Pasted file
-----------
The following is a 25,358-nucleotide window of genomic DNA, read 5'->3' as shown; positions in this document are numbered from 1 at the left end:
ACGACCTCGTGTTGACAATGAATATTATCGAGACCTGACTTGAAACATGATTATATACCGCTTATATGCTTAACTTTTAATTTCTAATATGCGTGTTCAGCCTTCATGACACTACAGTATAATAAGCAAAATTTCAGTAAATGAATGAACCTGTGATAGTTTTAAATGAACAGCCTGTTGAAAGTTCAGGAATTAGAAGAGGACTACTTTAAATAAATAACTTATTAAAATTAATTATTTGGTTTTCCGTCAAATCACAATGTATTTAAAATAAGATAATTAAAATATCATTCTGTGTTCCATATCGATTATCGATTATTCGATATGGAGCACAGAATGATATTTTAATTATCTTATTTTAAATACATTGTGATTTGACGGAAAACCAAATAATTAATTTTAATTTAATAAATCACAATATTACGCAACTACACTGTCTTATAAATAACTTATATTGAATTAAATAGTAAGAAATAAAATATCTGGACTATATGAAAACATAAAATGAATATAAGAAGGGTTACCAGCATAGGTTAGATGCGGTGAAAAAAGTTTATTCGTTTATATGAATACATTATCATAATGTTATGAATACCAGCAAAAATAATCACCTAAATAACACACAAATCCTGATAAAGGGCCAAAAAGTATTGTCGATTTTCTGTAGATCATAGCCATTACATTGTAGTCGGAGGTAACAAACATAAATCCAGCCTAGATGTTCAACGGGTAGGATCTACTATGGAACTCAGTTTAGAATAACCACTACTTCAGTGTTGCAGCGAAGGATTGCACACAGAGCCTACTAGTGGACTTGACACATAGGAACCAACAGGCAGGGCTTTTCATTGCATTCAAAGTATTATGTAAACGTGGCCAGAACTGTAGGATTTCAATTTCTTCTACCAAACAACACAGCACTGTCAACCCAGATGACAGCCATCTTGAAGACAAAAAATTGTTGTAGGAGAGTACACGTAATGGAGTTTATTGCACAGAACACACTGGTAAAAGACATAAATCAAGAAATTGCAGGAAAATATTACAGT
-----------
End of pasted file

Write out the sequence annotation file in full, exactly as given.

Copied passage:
The following is a 25,358-nucleotide window of genomic DNA, read 5'->3' as shown; positions in this document are numbered from 1 at the left end:
ACGACCTCGTGTTGACAATGAATATTATCGAGACCTGACTTGAAACATGATTATATACCGCTTATATGCTTAACTTTTAATTTCTAATATGCGTGTTCAGCCTTCATGACACTACAGTATAATAAGCAAAATTTCAGTAAATGAATGAACCTGTGATAGTTTTAAATGAACAGCCTGTTGAAAGTTCAGGAATTAGAAGAGGACTACTTTAAATAAATAACTTATTAAAATTAATTATTTGGTTTTCCGTCAAATCACAATGTATTTAAAATAAGATAATTAAAATATCATTCTGTGTTCCATATCGATTATCGATTATTCGATATGGAGCACAGAATGATATTTTAATTATCTTATTTTAAATACATTGTGATTTGACGGAAAACCAAATAATTAATTTTAATTTAATAAATCACAATATTACGCAACTACACTGTCTTATAAATAACTTATATTGAATTAAATAGTAAGAAATAAAATATCTGGACTATATGAAAACATAAAATGAATATAAGAAGGGTTACCAGCATAGGTTAGATGCGGTGAAAAAAGTTTATTCGTTTATATGAATACATTATCATAATGTTATGAATACCAGCAAAAATAATCACCTAAATAACACACAAATCCTGATAAAGGGCCAAAAAGTATTGTCGATTTTCTGTAGATCATAGCCATTACATTGTAGTCGGAGGTAACAAACATAAATCCAGCCTAGATGTTCAACGGGTAGGATCTACTATGGAACTCAGTTTAGAATAACCACTACTTCAGTGTTGCAGCGAAGGATTGCACACAGAGCCTACTAGTGGACTTGACACATAGGAACCAACAGGCAGGGCTTTTCATTGCATTCAAAGTATTATGTAAACGTGGCCAGAACTGTAGGATTTCAATTTCTTCTACCAAACAACACAGCACTGTCAACCCAGATGACAGCCATCTTGAAGACAAAAAATTGTTGTAGGAGAGTACACGTAATGGAGTTTATTGCACAGAACACACTGGTAAAAGACATAAATCAAGAAATTGCAGGAAAATATTACAGT